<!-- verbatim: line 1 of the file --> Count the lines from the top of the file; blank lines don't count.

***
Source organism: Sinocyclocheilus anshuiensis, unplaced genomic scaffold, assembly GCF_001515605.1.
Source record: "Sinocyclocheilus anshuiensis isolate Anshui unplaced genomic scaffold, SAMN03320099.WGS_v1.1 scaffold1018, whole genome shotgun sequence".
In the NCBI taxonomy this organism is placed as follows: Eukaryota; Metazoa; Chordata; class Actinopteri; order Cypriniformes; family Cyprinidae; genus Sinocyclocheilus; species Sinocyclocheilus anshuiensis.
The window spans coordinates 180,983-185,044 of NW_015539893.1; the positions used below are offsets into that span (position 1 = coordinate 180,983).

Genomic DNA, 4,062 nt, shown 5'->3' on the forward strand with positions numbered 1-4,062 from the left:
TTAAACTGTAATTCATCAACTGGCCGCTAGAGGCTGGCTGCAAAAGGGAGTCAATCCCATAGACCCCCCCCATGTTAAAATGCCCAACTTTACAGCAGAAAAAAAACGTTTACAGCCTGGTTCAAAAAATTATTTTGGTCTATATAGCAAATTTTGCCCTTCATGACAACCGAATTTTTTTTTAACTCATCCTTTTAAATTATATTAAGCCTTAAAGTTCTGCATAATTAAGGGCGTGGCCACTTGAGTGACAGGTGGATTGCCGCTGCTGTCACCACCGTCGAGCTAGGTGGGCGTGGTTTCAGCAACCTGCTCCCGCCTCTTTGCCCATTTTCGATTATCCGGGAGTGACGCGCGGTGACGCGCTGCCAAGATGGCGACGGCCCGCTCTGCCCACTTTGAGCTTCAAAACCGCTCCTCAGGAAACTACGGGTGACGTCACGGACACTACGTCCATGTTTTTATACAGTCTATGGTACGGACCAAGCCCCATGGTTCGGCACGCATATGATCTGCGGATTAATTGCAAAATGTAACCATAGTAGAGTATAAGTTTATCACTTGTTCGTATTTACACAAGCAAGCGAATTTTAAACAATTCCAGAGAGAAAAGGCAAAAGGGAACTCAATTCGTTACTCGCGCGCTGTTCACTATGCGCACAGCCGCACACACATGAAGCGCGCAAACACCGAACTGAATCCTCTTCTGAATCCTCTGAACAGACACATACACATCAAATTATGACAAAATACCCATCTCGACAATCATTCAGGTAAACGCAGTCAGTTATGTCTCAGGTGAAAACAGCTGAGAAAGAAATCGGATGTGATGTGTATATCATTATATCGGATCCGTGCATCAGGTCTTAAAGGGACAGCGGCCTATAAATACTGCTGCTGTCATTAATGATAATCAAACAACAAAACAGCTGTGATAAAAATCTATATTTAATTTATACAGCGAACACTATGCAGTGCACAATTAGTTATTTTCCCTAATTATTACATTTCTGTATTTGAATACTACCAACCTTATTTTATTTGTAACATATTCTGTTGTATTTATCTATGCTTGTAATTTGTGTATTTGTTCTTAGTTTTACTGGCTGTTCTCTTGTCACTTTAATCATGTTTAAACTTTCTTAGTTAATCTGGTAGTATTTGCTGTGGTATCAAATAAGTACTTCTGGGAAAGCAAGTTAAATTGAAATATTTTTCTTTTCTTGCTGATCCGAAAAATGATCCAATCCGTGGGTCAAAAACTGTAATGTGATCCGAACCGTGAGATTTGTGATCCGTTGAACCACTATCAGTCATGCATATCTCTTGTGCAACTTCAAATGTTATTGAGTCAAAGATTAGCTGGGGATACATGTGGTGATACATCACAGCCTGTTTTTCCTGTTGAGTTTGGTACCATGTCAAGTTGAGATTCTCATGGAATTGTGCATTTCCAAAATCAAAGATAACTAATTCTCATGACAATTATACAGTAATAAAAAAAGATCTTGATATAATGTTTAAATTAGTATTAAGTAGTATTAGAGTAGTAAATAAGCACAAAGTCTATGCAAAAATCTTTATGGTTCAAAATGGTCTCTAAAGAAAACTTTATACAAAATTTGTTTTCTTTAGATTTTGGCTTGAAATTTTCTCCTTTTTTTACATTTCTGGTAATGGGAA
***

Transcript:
Source organism: Sinocyclocheilus anshuiensis, unplaced genomic scaffold, assembly GCF_001515605.1.